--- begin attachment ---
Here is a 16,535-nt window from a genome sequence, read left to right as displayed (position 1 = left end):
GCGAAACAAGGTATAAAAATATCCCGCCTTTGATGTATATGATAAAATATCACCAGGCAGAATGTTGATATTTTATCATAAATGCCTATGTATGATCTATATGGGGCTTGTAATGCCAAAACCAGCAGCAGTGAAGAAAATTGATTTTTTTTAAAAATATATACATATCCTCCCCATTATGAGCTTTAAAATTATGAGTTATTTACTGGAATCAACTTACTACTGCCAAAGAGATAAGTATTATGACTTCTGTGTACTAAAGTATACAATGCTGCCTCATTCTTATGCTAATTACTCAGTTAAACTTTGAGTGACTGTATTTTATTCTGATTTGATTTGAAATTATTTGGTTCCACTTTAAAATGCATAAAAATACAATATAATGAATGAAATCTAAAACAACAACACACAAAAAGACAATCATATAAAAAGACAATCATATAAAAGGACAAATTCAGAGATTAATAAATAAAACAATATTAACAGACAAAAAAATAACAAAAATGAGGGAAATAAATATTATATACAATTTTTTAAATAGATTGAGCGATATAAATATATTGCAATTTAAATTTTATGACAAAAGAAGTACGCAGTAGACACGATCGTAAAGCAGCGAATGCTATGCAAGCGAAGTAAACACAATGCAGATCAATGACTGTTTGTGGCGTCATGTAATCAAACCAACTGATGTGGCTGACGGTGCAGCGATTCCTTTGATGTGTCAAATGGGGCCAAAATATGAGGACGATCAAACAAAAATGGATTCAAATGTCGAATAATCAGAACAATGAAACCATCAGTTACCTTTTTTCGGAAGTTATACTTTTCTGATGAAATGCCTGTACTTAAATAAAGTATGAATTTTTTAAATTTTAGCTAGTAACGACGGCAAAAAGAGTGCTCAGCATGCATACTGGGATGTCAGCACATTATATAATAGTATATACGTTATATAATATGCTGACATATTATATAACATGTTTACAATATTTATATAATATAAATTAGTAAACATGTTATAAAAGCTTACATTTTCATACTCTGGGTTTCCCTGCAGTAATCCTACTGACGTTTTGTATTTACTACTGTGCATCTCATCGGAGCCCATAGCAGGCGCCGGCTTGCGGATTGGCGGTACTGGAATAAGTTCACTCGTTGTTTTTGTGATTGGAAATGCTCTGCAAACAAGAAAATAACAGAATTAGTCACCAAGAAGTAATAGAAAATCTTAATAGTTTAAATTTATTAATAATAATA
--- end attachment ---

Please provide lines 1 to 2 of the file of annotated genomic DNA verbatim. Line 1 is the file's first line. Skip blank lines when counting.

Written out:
Here is a 16,535-nt window from a genome sequence, read left to right as displayed (position 1 = left end):
GCGAAACAAGGTATAAAAATATCCCGCCTTTGATGTATATGATAAAATATCACCAGGCAGAATGTTGATATTTTATCATAAATGCCTATGTATGATCTATATGGGGCTTGTAATGCCAAAACCAGCAGCAGTGAAGAAAATTGATTTTTTTTAAAAATATATACATATCCTCCCCATTATGAGCTTTAAAATTATGAGTTATTTACTGGAATCAACTTACTACTGCCAAAGAGATAAGTATTATGACTTCTGTGTACTAAAGTATACAATGCTGCCTCATTCTTATGCTAATTACTCAGTTAAACTTTGAGTGACTGTATTTTATTCTGATTTGATTTGAAATTATTTGGTTCCACTTTAAAATGCATAAAAATACAATATAATGAATGAAATCTAAAACAACAACACACAAAAAGACAATCATATAAAAAGACAATCATATAAAAGGACAAATTCAGAGATTAATAAATAAAACAATATTAACAGACAAAAAAATAACAAAAATGAGGGAAATAAATATTATATACAATTTTTTAAATAGATTGAGCGATATAAATATATTGCAATTTAAATTTTATGACAAAAGAAGTACGCAGTAGACACGATCGTAAAGCAGCGAATGCTATGCAAGCGAAGTAAACACAATGCAGATCAATGACTGTTTGTGGCGTCATGTAATCAAACCAACTGATGTGGCTGACGGTGCAGCGATTCCTTTGATGTGTCAAATGGGGCCAAAATATGAGGACGATCAAACAAAAATGGATTCAAATGTCGAATAATCAGAACAATGAAACCATCAGTTACCTTTTTTCGGAAGTTATACTTTTCTGATGAAATGCCTGTACTTAAATAAAGTATGAATTTTTTAAATTTTAGCTAGTAACGACGGCAAAAAGAGTGCTCAGCATGCATACTGGGATGTCAGCACATTATATAATAGTATATACGTTATATAATATGCTGACATATTATATAACATGTTTACAATATTTATATAATATAAATTAGTAAACATGTTATAAAAGCTTACATTTTCATACTCTGGGTTTCCCTGCAGTAATCCTACTGACGTTTTGTATTTACTACTGTGCATCTCATCGGAGCCCATAGCAGGCGCCGGCTTGCGGATTGGCGGTACTGGAATAAGTTCACTCGTTGTTTTTGTGATTGGAAATGCTCTGCAAACAAGAAAATAACAGAATTAGTCACCAAGAAGTAATAGAAAATCTTAATAGTTTAAATTTATTAATAATAATA